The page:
When brick no longer meets house, it's time for quick action
My husband and I are fixing up his grandfather's 100-year-old single-story house. There's a brick chimney on each end, and one has pulled away from the house about 2 feet at the top. Is there anything we can do to save the chimney? We're both 65 — too old, really,
to start something like this — but we want to preserve this old house.
— Marie, Riegelwood, N.C.
Tom says: Judging by the photos you sent, it looks like the chimney is leaning away from the house, but it could be the other way around; old houses lean too, after all. You'll need to do something soon because the situation does not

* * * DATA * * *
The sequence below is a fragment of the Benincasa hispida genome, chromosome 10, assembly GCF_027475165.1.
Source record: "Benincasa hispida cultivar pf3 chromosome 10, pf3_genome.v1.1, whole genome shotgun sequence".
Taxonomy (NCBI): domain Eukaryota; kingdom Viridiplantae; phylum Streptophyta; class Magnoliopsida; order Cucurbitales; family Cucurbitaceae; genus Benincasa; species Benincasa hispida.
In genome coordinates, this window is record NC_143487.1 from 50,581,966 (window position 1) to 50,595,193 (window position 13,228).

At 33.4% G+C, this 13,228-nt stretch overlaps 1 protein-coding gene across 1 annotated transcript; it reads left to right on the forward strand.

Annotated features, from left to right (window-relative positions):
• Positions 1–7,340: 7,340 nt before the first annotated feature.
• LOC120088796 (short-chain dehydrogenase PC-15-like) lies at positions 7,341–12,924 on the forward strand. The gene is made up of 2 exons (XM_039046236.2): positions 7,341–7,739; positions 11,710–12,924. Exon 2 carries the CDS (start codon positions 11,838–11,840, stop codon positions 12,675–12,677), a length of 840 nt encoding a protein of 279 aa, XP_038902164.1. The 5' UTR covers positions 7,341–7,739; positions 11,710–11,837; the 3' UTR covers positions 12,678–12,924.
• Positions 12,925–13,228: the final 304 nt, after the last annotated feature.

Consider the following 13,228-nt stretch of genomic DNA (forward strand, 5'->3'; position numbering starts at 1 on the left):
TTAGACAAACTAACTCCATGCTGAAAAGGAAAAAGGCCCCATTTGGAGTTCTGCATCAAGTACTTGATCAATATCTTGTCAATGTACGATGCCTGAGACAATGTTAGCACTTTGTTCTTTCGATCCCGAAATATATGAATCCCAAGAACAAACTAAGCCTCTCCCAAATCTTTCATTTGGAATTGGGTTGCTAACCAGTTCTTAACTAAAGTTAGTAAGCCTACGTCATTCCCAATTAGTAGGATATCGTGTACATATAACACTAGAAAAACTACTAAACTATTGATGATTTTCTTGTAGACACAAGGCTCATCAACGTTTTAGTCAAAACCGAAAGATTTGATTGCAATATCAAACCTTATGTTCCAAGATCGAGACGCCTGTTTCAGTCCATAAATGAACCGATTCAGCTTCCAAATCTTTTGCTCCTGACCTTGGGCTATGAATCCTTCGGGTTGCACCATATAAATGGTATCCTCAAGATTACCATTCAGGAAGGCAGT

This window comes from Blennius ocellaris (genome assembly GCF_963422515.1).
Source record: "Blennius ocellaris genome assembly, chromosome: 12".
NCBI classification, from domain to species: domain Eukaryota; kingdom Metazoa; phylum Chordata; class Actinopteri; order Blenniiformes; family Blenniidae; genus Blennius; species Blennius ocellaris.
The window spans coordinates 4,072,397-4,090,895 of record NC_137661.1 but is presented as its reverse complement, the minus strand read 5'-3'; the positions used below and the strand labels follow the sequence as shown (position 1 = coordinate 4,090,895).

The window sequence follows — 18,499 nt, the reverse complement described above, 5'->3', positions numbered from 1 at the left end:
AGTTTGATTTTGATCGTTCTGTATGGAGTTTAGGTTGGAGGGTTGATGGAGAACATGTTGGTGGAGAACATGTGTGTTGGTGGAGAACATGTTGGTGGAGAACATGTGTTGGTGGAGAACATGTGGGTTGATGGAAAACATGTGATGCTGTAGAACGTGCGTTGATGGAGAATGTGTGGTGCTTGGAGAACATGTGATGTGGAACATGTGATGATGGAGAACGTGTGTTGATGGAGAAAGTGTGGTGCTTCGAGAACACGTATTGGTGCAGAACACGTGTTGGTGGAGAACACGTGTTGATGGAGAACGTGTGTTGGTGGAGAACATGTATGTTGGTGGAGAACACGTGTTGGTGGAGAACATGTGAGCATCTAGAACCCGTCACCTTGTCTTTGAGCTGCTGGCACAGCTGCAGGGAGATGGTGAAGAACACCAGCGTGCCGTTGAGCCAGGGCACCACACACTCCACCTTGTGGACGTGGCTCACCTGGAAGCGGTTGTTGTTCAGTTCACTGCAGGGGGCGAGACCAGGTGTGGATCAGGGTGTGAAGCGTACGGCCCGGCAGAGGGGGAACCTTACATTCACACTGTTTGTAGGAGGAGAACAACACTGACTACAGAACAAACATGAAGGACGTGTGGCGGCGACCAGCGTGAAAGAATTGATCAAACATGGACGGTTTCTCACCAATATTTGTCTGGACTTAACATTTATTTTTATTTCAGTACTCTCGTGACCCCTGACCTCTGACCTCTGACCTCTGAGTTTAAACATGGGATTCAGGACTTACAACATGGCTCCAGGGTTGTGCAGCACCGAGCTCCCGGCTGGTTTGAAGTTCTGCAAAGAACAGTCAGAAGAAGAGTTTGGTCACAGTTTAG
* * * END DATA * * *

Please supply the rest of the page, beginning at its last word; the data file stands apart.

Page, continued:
look safe. And whether it's the house or the chimney, you shouldn't
tackle this work on your own. A leaning chimney requires a mason. A
leaning house needs a good contractor or structural engineer to suggest ways to pull it back into shape and hold it there. There's no fix for a chimney that far out of place; you'll have to dismantle and rebuild it. You can retain some of the history of the place by reusing as many of
the original bricks as possible, as long as you remove the old mortar
first. That's slow, tedious work, so before you begin this job, look
into the cost of using new brick.